FindLaw columnist Eric Sinrod writes regularly in this section on legal developments surrounding technology and the internet.
The FTC is intent on stopping online deceptive health claims. It has been especially interested in shutting down sites that make false and misleading dietary claims.
As part of its crackdown efforts, the FTC, along with the State of Connecticut, filed a complaint that sought to stop a specific operation based on Connecticut.
And the FTC has now announced that the parties have agreed to a court order that temporarily halts the allegedly illegal conduct.
The fake news sites promoted these deceptive dietary products. They also allegedly asserted weight-loss claims that were deceptive. They allegedly informed customers that they could receive free product trials when they actually then ended up paying for the trials and monthly shipments. This operation allegedly brought in more than $25 million from U.S. consumers.
The stipulated court order halts the marketing or selling of certain product plans. It also prohibits the making of unauthorized charges while selling any product. It also prevents the assertion of certain deceptive claims about the products.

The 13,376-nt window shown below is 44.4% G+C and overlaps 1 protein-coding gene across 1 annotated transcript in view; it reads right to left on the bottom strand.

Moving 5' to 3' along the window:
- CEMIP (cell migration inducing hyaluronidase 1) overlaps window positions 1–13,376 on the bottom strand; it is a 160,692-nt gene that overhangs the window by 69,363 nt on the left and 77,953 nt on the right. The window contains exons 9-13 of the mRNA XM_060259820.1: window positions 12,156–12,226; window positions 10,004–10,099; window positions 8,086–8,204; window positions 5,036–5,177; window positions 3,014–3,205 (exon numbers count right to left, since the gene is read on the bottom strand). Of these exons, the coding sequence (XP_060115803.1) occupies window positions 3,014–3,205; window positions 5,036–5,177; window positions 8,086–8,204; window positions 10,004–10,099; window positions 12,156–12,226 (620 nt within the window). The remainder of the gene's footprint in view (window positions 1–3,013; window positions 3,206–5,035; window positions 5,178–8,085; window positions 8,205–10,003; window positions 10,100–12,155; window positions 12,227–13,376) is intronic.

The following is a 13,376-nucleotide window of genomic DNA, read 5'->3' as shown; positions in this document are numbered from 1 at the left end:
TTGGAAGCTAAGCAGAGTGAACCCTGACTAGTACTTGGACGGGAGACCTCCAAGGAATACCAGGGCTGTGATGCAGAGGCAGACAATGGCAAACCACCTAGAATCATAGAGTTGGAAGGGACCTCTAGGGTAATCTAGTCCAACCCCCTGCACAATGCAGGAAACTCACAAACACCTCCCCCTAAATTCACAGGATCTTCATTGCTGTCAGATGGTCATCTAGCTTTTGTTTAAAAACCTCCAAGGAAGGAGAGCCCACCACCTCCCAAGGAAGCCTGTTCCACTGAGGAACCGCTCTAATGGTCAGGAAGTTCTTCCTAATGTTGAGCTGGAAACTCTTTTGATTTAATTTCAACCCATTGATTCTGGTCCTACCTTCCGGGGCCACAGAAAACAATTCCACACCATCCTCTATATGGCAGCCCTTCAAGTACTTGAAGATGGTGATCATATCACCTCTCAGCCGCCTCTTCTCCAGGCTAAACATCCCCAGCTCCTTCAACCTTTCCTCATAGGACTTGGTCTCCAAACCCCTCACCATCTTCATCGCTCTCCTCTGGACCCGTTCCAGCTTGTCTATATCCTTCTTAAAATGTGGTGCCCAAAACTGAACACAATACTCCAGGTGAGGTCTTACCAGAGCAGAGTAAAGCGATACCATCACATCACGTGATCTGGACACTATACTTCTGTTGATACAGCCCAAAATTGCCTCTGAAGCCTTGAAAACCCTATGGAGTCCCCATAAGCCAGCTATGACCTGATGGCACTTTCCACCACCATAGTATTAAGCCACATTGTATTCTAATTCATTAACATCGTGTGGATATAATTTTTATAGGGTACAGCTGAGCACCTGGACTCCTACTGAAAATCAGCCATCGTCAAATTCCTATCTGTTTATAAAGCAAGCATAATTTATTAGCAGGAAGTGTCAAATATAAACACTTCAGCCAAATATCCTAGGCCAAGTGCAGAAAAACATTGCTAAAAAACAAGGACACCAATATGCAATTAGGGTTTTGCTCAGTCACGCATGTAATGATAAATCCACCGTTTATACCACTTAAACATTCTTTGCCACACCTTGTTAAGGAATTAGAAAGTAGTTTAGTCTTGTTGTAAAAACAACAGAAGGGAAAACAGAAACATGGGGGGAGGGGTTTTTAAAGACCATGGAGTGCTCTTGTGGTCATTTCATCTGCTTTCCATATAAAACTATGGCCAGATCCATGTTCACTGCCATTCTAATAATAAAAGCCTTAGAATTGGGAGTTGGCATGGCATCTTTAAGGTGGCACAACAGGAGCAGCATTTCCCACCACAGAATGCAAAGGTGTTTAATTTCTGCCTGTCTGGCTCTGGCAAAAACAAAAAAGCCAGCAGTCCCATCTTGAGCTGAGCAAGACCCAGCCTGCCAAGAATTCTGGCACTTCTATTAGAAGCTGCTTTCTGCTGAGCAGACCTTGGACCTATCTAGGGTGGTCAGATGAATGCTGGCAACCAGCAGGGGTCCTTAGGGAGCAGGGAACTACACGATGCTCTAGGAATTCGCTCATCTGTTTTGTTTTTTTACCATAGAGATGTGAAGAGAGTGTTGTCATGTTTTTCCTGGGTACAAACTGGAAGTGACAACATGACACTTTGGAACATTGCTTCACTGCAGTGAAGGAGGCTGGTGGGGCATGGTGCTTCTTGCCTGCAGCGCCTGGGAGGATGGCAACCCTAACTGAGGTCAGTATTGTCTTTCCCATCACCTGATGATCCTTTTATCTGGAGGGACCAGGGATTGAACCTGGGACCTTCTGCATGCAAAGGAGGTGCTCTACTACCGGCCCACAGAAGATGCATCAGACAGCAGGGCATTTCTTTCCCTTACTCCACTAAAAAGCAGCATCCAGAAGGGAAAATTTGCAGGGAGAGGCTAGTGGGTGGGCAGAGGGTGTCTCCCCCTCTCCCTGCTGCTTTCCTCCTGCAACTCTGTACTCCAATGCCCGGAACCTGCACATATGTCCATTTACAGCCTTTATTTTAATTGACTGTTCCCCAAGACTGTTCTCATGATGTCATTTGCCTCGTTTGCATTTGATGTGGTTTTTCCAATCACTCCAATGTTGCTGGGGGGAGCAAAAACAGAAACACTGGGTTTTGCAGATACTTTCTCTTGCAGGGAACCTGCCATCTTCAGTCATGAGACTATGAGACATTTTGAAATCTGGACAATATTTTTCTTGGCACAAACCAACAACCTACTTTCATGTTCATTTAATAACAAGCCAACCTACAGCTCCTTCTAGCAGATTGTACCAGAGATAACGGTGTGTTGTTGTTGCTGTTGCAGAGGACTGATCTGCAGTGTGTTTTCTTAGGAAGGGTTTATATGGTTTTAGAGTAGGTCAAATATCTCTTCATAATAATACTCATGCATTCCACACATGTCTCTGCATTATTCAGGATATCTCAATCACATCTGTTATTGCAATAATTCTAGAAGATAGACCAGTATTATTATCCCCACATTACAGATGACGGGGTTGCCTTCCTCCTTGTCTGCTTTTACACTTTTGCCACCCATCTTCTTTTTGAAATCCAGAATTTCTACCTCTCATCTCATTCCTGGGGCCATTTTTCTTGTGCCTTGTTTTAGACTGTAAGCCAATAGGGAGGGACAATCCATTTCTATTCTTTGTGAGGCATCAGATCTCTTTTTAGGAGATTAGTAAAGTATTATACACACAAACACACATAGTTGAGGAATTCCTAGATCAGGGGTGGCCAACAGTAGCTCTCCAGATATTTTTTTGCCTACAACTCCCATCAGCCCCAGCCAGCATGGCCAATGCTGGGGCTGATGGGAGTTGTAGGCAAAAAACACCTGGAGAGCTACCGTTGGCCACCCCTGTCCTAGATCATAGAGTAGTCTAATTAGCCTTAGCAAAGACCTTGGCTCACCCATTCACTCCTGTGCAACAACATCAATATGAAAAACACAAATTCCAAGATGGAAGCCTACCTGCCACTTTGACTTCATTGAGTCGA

Furthermore, the order requires the cessation of collecting on customer accounts, and puts in place an asset freeze pending a final resolution of the court action.
The FTC has stated that this is its eleventh case targeting fake news websites designed to promote dietary supplements. The FTC notes that it works for consumers to prevent fraudulent, deceptive and unfair business practices, and it appears that the FTC is getting the job done at least with respect to this particular Connecticut-based operation.
Eric Sinrod is a partner in the San Francisco office of Duane Morris LLP (http://www.duanemorris.com) where he focuses on litigation matters of various types, including information technology and intellectual property disputes. His Web site is http://www.sinrodlaw.com and he can be reached at firstname.lastname@example.org. To receive a weekly email link to Mr. Sinrod's columns, please send an email to him with Subscribe in the Subject line. This column is prepared and published for informational purposes only and should not be construed as legal advice. The views expressed in this column are those of the author and do not necessarily reflect the views of the author's law firm or its individual partners.